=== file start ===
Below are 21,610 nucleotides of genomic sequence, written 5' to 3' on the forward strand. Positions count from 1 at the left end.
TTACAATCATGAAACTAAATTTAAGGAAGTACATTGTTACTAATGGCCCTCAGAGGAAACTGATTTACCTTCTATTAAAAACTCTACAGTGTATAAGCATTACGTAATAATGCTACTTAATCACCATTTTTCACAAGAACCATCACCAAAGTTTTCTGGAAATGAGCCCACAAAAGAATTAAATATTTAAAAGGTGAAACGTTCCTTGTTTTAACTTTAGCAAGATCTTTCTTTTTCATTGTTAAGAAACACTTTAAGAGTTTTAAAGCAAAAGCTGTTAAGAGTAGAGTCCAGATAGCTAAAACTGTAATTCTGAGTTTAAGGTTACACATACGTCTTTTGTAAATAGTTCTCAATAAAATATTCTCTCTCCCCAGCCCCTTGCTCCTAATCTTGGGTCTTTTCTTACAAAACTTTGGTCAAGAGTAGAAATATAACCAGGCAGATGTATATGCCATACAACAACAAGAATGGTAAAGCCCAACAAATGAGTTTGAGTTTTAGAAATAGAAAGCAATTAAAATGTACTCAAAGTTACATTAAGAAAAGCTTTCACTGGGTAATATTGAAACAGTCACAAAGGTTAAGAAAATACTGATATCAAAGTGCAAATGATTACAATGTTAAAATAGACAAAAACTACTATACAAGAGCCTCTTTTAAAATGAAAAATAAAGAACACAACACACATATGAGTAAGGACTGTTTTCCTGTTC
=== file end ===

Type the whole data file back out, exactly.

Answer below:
Below are 21,610 nucleotides of genomic sequence, written 5' to 3' on the forward strand. Positions count from 1 at the left end.
TTACAATCATGAAACTAAATTTAAGGAAGTACATTGTTACTAATGGCCCTCAGAGGAAACTGATTTACCTTCTATTAAAAACTCTACAGTGTATAAGCATTACGTAATAATGCTACTTAATCACCATTTTTCACAAGAACCATCACCAAAGTTTTCTGGAAATGAGCCCACAAAAGAATTAAATATTTAAAAGGTGAAACGTTCCTTGTTTTAACTTTAGCAAGATCTTTCTTTTTCATTGTTAAGAAACACTTTAAGAGTTTTAAAGCAAAAGCTGTTAAGAGTAGAGTCCAGATAGCTAAAACTGTAATTCTGAGTTTAAGGTTACACATACGTCTTTTGTAAATAGTTCTCAATAAAATATTCTCTCTCCCCAGCCCCTTGCTCCTAATCTTGGGTCTTTTCTTACAAAACTTTGGTCAAGAGTAGAAATATAACCAGGCAGATGTATATGCCATACAACAACAAGAATGGTAAAGCCCAACAAATGAGTTTGAGTTTTAGAAATAGAAAGCAATTAAAATGTACTCAAAGTTACATTAAGAAAAGCTTTCACTGGGTAATATTGAAACAGTCACAAAGGTTAAGAAAATACTGATATCAAAGTGCAAATGATTACAATGTTAAAATAGACAAAAACTACTATACAAGAGCCTCTTTTAAAATGAAAAATAAAGAACACAACACACATATGAGTAAGGACTGTTTTCCTGTTC